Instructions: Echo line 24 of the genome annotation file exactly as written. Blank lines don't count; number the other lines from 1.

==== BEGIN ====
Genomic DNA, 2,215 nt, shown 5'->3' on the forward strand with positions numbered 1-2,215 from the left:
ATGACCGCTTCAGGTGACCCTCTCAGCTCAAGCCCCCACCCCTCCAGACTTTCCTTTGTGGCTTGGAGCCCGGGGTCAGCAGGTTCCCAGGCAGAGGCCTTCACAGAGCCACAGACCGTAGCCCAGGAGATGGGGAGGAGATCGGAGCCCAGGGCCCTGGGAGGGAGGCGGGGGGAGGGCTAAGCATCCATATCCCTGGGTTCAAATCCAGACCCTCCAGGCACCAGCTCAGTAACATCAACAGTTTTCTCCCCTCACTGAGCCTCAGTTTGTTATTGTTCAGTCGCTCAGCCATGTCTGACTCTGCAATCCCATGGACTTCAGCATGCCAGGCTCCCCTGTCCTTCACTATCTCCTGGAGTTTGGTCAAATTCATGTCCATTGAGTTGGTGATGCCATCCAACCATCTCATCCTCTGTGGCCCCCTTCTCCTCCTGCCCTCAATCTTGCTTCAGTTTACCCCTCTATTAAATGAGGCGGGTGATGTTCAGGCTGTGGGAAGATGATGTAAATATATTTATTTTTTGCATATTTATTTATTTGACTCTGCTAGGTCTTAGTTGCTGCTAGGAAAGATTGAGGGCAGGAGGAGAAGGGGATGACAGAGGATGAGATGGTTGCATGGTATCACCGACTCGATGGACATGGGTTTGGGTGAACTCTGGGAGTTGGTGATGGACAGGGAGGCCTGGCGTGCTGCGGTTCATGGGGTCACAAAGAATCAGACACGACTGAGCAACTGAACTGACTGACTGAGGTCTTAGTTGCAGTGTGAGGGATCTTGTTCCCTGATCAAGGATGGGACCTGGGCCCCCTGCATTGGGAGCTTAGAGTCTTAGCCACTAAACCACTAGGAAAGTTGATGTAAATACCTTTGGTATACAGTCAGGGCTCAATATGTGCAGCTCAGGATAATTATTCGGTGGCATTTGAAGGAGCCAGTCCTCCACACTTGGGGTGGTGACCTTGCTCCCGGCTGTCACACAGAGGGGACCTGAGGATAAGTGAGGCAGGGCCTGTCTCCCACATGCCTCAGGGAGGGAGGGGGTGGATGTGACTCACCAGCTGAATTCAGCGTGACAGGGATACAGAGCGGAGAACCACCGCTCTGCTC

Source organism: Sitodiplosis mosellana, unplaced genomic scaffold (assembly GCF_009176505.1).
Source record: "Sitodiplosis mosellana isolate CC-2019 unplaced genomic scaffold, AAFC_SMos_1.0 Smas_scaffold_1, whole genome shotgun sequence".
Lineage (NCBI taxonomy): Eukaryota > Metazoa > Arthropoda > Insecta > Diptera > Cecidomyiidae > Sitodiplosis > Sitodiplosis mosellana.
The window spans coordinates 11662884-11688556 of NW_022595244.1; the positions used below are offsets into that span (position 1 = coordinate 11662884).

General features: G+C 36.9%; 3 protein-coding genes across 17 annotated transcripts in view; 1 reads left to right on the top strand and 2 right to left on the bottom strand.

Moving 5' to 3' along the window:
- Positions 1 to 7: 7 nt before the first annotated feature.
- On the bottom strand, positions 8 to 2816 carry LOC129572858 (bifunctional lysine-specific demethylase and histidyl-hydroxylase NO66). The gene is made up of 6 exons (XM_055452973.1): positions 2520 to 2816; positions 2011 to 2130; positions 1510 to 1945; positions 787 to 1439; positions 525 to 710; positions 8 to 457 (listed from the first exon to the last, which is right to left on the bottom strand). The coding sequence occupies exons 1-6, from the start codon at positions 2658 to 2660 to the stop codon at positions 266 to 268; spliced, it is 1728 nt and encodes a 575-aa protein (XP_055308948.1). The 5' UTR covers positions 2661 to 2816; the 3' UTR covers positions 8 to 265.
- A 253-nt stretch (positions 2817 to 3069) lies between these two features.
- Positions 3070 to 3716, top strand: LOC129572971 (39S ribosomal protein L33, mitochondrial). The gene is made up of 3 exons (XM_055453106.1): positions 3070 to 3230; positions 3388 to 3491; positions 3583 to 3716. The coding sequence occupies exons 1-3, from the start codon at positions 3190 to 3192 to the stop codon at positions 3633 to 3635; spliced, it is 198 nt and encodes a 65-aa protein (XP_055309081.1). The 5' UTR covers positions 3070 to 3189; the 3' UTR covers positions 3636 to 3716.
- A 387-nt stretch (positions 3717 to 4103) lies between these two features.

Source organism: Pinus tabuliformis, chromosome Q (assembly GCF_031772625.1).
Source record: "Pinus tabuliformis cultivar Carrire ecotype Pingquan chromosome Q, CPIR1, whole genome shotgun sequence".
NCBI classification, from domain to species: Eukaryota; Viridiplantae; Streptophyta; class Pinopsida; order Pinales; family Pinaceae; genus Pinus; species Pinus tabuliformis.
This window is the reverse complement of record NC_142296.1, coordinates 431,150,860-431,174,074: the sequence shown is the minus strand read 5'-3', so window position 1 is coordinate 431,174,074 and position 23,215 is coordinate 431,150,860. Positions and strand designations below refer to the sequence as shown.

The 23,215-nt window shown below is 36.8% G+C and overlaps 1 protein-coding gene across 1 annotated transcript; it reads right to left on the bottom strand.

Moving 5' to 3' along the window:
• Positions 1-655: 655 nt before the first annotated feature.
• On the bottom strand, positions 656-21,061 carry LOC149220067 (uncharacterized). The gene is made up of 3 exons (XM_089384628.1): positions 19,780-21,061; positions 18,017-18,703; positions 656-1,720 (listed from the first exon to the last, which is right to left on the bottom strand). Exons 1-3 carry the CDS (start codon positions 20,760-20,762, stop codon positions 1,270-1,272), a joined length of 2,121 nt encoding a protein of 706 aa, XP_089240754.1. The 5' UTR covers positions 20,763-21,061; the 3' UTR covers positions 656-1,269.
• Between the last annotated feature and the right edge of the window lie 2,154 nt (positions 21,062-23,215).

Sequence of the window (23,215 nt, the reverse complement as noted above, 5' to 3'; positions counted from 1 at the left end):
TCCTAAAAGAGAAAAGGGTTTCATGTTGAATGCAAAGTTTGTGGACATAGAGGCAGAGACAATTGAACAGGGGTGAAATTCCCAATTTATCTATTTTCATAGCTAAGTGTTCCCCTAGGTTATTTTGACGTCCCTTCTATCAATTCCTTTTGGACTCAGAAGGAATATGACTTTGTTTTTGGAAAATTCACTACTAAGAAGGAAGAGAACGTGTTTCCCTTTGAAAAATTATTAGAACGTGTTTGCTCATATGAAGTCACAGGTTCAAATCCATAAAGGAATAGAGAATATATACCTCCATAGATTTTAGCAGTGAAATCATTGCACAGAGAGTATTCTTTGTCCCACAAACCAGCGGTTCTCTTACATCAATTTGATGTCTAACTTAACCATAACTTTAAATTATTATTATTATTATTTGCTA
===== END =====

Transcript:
TCCTAAAAGAGAAAAGGGTTTCATGTTGAATGCAAAGTTTGTGGACATAGAGGCAGAGACAATTGAACAGGGGTGAAATTCCCAATTTATCTATTTTCATAGCTAAGTGTTCCCCTAGGTTATTTTGACGTCCCTTCTATCAATTCCTTTTGGACTCAGAAGGAATATGACTTTGTTTTTGGAAAATTCACTACTAAGAAGGAAGAGAACGTGTTTCCCTTTGAAAAATTATTAGAACGTGTTTGCTCATATGAAGTCACAGGTTCAAATCCATAAAGGAATAGAGAATATATACCTCCATAGATTTTAGCAGTGAAATCATTGCACAGAGAGTATTCTTTGTCCCACAAACCAGCGGTTCTCTTACATCAATTTGATGTCTAACTTAACCATAACTTTAAATTATTATTATTATTATTTGCTA